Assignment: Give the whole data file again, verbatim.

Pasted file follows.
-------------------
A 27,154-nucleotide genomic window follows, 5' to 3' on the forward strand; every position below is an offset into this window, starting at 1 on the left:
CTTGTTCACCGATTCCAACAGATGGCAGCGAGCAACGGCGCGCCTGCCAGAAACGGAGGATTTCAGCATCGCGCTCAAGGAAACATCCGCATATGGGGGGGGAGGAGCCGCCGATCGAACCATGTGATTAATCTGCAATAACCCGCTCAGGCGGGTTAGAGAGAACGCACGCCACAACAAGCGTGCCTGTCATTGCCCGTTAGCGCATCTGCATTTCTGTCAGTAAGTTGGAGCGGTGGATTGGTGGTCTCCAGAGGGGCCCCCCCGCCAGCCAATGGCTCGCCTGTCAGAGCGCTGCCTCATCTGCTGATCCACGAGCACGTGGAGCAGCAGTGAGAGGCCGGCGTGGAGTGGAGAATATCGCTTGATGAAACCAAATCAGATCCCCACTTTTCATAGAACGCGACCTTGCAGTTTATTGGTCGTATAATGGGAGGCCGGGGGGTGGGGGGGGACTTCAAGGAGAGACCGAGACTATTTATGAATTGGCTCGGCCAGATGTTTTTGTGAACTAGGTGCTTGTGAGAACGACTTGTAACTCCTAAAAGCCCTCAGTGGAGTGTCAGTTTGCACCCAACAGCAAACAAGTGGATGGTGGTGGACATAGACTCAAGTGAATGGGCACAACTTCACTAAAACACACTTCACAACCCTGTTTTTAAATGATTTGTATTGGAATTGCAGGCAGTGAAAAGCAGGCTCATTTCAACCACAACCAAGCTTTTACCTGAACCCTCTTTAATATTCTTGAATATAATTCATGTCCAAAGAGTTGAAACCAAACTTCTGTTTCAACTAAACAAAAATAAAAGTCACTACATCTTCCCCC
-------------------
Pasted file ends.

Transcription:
A 27,154-nucleotide genomic window follows, 5' to 3' on the forward strand; every position below is an offset into this window, starting at 1 on the left:
CTTGTTCACCGATTCCAACAGATGGCAGCGAGCAACGGCGCGCCTGCCAGAAACGGAGGATTTCAGCATCGCGCTCAAGGAAACATCCGCATATGGGGGGGGAGGAGCCGCCGATCGAACCATGTGATTAATCTGCAATAACCCGCTCAGGCGGGTTAGAGAGAACGCACGCCACAACAAGCGTGCCTGTCATTGCCCGTTAGCGCATCTGCATTTCTGTCAGTAAGTTGGAGCGGTGGATTGGTGGTCTCCAGAGGGGCCCCCCCGCCAGCCAATGGCTCGCCTGTCAGAGCGCTGCCTCATCTGCTGATCCACGAGCACGTGGAGCAGCAGTGAGAGGCCGGCGTGGAGTGGAGAATATCGCTTGATGAAACCAAATCAGATCCCCACTTTTCATAGAACGCGACCTTGCAGTTTATTGGTCGTATAATGGGAGGCCGGGGGGTGGGGGGGGACTTCAAGGAGAGACCGAGACTATTTATGAATTGGCTCGGCCAGATGTTTTTGTGAACTAGGTGCTTGTGAGAACGACTTGTAACTCCTAAAAGCCCTCAGTGGAGTGTCAGTTTGCACCCAACAGCAAACAAGTGGATGGTGGTGGACATAGACTCAAGTGAATGGGCACAACTTCACTAAAACACACTTCACAACCCTGTTTTTAAATGATTTGTATTGGAATTGCAGGCAGTGAAAAGCAGGCTCATTTCAACCACAACCAAGCTTTTACCTGAACCCTCTTTAATATTCTTGAATATAATTCATGTCCAAAGAGTTGAAACCAAACTTCTGTTTCAACTAAACAAAAATAAAAGTCACTACATCTTCCCCC